Two final notes about my own path and personal experience since that fateful day in November 1989. The more I learned about the social oppression and injustices that destroyed the life prospects of the vast majority of the people of El Salvador and Central America and the developing world in general, the more urgent it seemed that I orient my Jesuit life and my further academic studies to social justice. I have done little else since! I completed my doctoral work in social ethics and have gone on to specialize in Catholic social teaching, with an emphasis on public policy and poverty alleviation. All the courses I have offered over the past twenty years, all the books and article I have authored, just about all the talks and addresses I have given during these decades, have been inspired by the injustices that were brought to my attention in the most dramatic way by the shock of the martyrdom. As soon as I heard the word on the morning of November 16, 1989 that six of my brother Jesuits had been killed overnight on the campus of a university I had never heard of in nation I could barely locate on a map, I knew that nothing would be quite the same. Secondly, I now found myself serving as dean of another Jesuit-sponsored graduate school of ministry, called Jesuit School of Theology of Santa Clara University, located in Berkeley, California. If you are drawn towards activism for social justice and cannot be in the Commonwealth of Massachusetts, you are well served to find yourself in the Bay Area of Northern California, where the spirit of social solidarity and political change is strong. Specifically, my university keeps the memory of the martyrs of El Salvador very much alive, with ongoing programs linking all parts of the Santa Clara University to the people and culture of El Salvador. White memorial crosses commemorating the martyrs continue to grace the front of the mission church on campus, the signature building of Santa Clara. The satellite campus in Berkeley where the Jesuit School of Theology is located continues to emphasize activism for social justice in its curriculum. Particular concern for the peoples of Latin America imbues its co-curricular programs (such as the vibrant and innovative Instituto Hispano) and its extra-curricular activities, not the least of which focuses on sending our annual student delegation to Washington for the Ignatian Family Teach-In. There is no more fitting way to keep alive the memory of the martyrs of El Salvador, what they stood for and what they continue to teach all of us.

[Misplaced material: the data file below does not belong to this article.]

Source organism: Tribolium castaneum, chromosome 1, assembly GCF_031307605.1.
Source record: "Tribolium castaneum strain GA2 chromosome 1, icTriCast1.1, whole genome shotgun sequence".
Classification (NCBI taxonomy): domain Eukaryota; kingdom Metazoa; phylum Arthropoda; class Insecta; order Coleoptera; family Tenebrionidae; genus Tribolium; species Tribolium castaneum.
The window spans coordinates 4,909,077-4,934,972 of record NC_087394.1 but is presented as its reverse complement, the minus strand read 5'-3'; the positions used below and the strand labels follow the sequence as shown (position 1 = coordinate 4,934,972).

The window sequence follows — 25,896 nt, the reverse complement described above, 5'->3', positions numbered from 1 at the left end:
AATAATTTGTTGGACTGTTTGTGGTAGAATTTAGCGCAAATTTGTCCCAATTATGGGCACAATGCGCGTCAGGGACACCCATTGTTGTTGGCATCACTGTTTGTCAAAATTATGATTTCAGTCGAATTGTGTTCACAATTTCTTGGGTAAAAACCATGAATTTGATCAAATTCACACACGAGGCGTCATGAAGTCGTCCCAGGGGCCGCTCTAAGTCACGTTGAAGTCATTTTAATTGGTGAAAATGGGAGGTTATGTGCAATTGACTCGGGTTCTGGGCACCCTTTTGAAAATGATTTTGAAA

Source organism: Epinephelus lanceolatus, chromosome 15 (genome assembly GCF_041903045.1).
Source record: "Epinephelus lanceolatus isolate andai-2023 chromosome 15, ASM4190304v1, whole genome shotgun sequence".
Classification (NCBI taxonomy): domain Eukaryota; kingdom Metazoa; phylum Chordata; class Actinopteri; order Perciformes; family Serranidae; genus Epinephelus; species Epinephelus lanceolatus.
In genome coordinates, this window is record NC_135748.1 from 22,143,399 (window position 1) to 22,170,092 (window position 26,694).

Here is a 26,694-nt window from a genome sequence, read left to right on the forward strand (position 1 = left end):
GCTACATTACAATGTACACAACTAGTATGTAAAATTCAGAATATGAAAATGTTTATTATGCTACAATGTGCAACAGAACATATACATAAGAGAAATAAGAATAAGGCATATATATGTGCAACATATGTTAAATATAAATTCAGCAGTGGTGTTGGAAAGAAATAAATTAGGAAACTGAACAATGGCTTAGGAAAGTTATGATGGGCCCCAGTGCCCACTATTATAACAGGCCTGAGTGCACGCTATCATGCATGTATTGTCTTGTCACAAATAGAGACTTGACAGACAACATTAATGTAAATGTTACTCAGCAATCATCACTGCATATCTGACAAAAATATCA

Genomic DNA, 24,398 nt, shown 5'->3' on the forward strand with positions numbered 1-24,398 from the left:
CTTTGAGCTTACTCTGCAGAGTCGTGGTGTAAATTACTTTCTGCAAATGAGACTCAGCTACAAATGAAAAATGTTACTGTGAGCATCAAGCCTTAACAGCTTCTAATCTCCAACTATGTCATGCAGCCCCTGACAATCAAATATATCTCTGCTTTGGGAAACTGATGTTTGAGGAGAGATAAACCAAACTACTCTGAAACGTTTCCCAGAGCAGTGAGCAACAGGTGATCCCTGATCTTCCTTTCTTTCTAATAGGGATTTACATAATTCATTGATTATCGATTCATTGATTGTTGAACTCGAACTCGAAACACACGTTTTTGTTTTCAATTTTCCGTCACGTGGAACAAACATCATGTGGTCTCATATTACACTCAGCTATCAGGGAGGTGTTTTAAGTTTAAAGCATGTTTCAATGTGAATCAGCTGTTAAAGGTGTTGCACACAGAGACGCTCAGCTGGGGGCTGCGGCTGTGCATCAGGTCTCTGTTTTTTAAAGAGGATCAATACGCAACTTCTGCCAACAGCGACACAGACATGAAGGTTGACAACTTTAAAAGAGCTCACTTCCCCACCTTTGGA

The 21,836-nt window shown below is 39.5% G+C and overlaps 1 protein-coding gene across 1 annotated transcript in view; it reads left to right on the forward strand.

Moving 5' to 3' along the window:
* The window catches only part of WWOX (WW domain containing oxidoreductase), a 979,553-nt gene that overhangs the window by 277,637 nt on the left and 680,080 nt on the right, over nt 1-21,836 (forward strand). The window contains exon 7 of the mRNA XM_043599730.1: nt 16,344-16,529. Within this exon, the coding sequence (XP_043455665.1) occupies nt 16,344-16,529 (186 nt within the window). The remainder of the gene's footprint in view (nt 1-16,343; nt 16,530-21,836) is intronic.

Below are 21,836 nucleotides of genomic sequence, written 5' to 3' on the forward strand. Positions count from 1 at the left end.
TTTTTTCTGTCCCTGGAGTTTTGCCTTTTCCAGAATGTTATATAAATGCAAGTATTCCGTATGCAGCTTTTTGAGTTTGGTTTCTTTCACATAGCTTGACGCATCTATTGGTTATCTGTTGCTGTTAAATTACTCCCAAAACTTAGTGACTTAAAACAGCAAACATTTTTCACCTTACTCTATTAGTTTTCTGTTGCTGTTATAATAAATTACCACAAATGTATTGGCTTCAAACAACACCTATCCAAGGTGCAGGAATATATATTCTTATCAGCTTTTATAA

As I write this, Jesuit School of Theology is finalizing arrangements to host Jon Sobrino, S.J., who will speak at our Commencement on May 24, one of the several events we will sponsor in 2014 to mark the 25th anniversary of the martyrdoms. Father Sobrino was spared a fate similar to his housemates simply because he was traveling on that fateful night in 1989. He has dedicated his entire life and work to his martyred community members, and I hope that anybody who looks at my life’s work will discern some pale reflection of the inspiration of the martyrs of El Salvador.c